By Rick Steves and Pat O'Connor
The Wicklow Mountains, while only 15 miles south of Dublin, feel remote — enough so to have provided a handy refuge for opponents to English rule. Rebels who took part in the 1798 Irish uprising hid out here for years. The area only became more accessible in 1800, when the frustrated British built a military road to help flush out the rebels. Today, this same road — now R-115 — takes you through the Wicklow area to Glendalough, at its south end. While the valley is the darling of the Dublin day-trip tour organizers, for the most part it doesn't live up to the hype. But two blockbuster sights — Glendalough and the Gardens of Powerscourt — make a visit worth considering. And not far to the west is the Irish National Stud, a fun stop for equestrian fans.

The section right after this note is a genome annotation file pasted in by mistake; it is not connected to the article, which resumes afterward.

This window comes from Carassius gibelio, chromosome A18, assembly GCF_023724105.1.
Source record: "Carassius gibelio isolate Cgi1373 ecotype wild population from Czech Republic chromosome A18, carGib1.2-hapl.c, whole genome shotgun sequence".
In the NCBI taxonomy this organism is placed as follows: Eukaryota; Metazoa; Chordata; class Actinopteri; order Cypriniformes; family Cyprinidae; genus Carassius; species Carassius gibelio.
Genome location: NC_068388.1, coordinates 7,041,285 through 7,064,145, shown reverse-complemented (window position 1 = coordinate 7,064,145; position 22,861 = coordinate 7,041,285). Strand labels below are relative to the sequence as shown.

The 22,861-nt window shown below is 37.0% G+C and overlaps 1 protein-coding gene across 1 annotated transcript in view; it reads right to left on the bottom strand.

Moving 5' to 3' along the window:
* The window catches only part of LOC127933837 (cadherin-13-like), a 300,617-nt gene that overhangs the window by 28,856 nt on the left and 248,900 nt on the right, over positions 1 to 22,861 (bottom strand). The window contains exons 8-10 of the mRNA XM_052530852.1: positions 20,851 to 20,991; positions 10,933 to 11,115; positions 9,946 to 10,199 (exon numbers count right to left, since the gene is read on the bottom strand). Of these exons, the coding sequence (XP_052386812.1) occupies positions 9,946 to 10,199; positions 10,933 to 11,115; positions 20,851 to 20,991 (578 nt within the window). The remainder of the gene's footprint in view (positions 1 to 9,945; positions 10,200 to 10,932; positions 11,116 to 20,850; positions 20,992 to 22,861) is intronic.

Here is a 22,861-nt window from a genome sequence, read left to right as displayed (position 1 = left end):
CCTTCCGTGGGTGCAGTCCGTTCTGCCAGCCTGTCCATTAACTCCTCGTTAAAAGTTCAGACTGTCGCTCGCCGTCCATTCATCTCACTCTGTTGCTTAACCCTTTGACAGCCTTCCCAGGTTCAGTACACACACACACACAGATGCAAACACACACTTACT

Gardens of Powerscourt
A mile above the village of Enniskerry, the Gardens of Powerscourt cover 47 acres within the 700-acre estate. The dreamy driveway alone is a mile long. While the mansion's interior, only partially restored after a 1974 fire, isn't much, its meticulously kept aristocratic gardens are Ireland's best. The house was commissioned in the 1730s by Richard Wingfield, first viscount of Powerscourt. The gardens you can see today were created during the Victorian era (1858–1875).
Upon entry, you'll get a flier laying out 40-minute and one-hour walks. The "one-hour" walk takes 30 minutes at a relaxed amble. With the impressive summit of the Great Sugar Loaf Mountain as a backdrop, and a fine Japanese garden, Italian garden, and goofy pet cemetery along the way, this attraction provides the scenic greenery I hoped to find in the rest of the Wicklow area. Parts of the lush movies Barry Lyndon and The Count of Monte Cristo were filmed in this well-watered aristocratic fantasy.